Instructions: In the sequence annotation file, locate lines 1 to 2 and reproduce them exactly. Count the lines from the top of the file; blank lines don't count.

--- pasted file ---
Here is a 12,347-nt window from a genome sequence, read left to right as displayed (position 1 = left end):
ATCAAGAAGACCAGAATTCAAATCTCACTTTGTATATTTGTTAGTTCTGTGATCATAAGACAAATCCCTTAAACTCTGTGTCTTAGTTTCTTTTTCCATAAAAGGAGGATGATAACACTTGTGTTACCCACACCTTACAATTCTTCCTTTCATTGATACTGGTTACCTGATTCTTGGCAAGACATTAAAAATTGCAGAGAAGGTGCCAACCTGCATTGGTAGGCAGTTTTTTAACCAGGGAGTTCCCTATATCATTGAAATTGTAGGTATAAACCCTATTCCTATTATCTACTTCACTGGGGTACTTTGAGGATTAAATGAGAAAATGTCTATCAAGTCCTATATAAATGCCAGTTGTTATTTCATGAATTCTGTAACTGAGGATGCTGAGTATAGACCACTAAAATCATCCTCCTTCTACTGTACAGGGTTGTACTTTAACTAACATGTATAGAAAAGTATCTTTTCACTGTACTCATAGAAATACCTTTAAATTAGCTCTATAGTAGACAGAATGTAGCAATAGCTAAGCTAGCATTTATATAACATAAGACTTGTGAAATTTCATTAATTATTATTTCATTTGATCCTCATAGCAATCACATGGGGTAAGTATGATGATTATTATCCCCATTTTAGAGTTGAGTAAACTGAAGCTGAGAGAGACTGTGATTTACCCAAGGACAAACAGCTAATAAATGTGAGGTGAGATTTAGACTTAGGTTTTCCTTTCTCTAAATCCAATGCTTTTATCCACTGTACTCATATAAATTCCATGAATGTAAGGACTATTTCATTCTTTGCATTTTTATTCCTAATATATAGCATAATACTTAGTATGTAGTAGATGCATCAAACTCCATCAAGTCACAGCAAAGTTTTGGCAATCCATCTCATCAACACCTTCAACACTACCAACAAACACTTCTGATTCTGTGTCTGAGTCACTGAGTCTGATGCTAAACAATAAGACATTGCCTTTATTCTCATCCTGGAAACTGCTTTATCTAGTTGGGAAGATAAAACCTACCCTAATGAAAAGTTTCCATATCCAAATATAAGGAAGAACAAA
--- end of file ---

Here is a 12,347-nt window from a genome sequence, read left to right as displayed (position 1 = left end):
ATCAAGAAGACCAGAATTCAAATCTCACTTTGTATATTTGTTAGTTCTGTGATCATAAGACAAATCCCTTAAACTCTGTGTCTTAGTTTCTTTTTCCATAAAAGGAGGATGATAACACTTGTGTTACCCACACCTTACAATTCTTCCTTTCATTGATACTGGTTACCTGATTCTTGGCAAGACATTAAAAATTGCAGAGAAGGTGCCAACCTGCATTGGTAGGCAGTTTTTTAACCAGGGAGTTCCCTATATCATTGAAATTGTAGGTATAAACCCTATTCCTATTATCTACTTCACTGGGGTACTTTGAGGATTAAATGAGAAAATGTCTATCAAGTCCTATATAAATGCCAGTTGTTATTTCATGAATTCTGTAACTGAGGATGCTGAGTATAGACCACTAAAATCATCCTCCTTCTACTGTACAGGGTTGTACTTTAACTAACATGTATAGAAAAGTATCTTTTCACTGTACTCATAGAAATACCTTTAAATTAGCTCTATAGTAGACAGAATGTAGCAATAGCTAAGCTAGCATTTATATAACATAAGACTTGTGAAATTTCATTAATTATTATTTCATTTGATCCTCATAGCAATCACATGGGGTAAGTATGATGATTATTATCCCCATTTTAGAGTTGAGTAAACTGAAGCTGAGAGAGACTGTGATTTACCCAAGGACAAACAGCTAATAAATGTGAGGTGAGATTTAGACTTAGGTTTTCCTTTCTCTAAATCCAATGCTTTTATCCACTGTACTCATATAAATTCCATGAATGTAAGGACTATTTCATTCTTTGCATTTTTATTCCTAATATATAGCATAATACTTAGTATGTAGTAGATGCATCAAACTCCATCAAGTCACAGCAAAGTTTTGGCAATCCATCTCATCAACACCTTCAACACTACCAACAAACACTTCTGATTCTGTGTCTGAGTCACTGAGTCTGATGCTAAACAATAAGACATTGCCTTTATTCTCATCCTGGAAACTGCTTTATCTAGTTGGGAAGATAAAACCTACCCTAATGAAAAGTTTCCATATCCAAATATAAGGAAGAACAAA